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The Impact of the Anti-concurrent Clause in Your Homeowner’s Insurance

The Impact of the Anti-concurrent Clause in Your Homeowner’s Insurance

The Impact of the Anti-concurrent Clause in Your Homeowner’s Insurance

If you read the fine print on your homeowner’s insurance, you are likely to discover an anti-concurrent clause. Insurance companies often use this clause when more than one event happens at the same time to try to get out of paying claims. They want to blame all the damage on the non-covered event, but court systems across the United States have said not so fast. Learning the facts behind the anti-concurrent clause may help you get more coverage from your insurance when a disaster strikes.

What Triggers the Anti-concurrent Clause?

The only time that the anti-concurrent clause becomes essential is if two or more events happen simultaneously. For example, your homeowner’s insurance may have a clause in it that flood damage is not covered, but hail damage is covered. Assume for a minute that wind takes the roof off your home, but you also have flood damage to your home. Some insurance companies will try to claim that your roof is not covered because the two events happened at the same time during a bad storm. The court system, however, has ruled that your insurance company would need to pay for your roof damage as it is a separate event than the flood damage.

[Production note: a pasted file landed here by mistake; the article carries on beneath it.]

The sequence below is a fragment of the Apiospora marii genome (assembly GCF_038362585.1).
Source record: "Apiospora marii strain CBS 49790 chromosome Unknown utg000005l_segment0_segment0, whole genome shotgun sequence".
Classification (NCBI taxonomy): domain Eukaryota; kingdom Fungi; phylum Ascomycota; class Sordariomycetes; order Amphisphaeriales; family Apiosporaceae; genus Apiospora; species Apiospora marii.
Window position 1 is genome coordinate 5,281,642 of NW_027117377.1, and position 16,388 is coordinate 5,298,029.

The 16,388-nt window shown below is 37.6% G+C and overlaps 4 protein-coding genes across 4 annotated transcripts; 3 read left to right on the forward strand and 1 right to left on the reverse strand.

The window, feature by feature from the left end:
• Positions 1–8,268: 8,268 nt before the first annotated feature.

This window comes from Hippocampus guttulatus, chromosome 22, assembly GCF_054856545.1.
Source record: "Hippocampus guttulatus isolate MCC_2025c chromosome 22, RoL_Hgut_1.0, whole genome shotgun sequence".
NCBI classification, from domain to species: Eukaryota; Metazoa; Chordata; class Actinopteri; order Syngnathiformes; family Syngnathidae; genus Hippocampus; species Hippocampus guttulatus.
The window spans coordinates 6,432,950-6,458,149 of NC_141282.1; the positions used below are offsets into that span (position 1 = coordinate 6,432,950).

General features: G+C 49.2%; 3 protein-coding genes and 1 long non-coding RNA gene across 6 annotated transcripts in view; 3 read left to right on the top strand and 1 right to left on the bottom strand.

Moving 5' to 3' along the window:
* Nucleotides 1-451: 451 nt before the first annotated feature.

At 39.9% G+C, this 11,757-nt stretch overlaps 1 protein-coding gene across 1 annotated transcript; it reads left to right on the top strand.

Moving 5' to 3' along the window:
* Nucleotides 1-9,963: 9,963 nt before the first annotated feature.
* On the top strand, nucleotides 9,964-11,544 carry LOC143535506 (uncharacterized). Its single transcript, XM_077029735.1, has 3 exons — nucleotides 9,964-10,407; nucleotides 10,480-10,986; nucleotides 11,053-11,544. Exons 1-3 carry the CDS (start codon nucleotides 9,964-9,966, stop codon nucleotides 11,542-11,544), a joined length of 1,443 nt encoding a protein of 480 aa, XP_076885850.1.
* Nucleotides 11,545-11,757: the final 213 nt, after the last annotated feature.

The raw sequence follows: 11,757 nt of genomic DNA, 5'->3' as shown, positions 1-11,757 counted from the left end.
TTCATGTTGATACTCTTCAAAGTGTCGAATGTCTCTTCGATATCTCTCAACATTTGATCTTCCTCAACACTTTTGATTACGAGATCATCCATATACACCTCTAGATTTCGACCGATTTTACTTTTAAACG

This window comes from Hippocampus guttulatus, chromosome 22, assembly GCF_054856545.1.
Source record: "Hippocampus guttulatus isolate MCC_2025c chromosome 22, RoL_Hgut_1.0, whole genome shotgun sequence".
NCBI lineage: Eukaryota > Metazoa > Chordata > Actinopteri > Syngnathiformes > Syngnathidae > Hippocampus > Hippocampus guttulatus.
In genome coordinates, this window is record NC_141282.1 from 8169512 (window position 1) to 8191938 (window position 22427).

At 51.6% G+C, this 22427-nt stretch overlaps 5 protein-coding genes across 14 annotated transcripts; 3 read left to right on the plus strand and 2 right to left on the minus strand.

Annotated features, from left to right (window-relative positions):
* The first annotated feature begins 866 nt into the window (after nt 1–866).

Anti-concurrent Clauses are Not Legal in All States

While some states have found anti-concurrent clauses against the law, the court system has upheld them in other states. In 2016, the Florida Supreme Court decided in Sebo v. American Home Assurance Company. In that case, there was water damage from rainstorms shortly after the homeowner purchased his house. The homeowner's policy covered water damage, but the insurance company found that part of the water damage was caused by defects in the way workers constructed the home. The Florida Supreme Court found that when a covered event causes an uncovered peril, then the insurer must pay for all damages. The court also found that if an uncovered peril causes a covered peril to happen, then the insured has no coverage. If events happen so closely together, the court says that the insured is covered, even if the policy excludes one event.

If you are concerned that you have no coverage because of an uncovered event helped cause the issue, work with a public claims adjustor in Central Florida. Call Five Star Claims Adjusting. They can help you figure out which circumstances caused the damage in your home, which enables you to get the coverage that you paid for in your insurance policy. They have many years of experience as a public claims adjustor in Central Florida, and they will be glad to discuss the details of your case with you.

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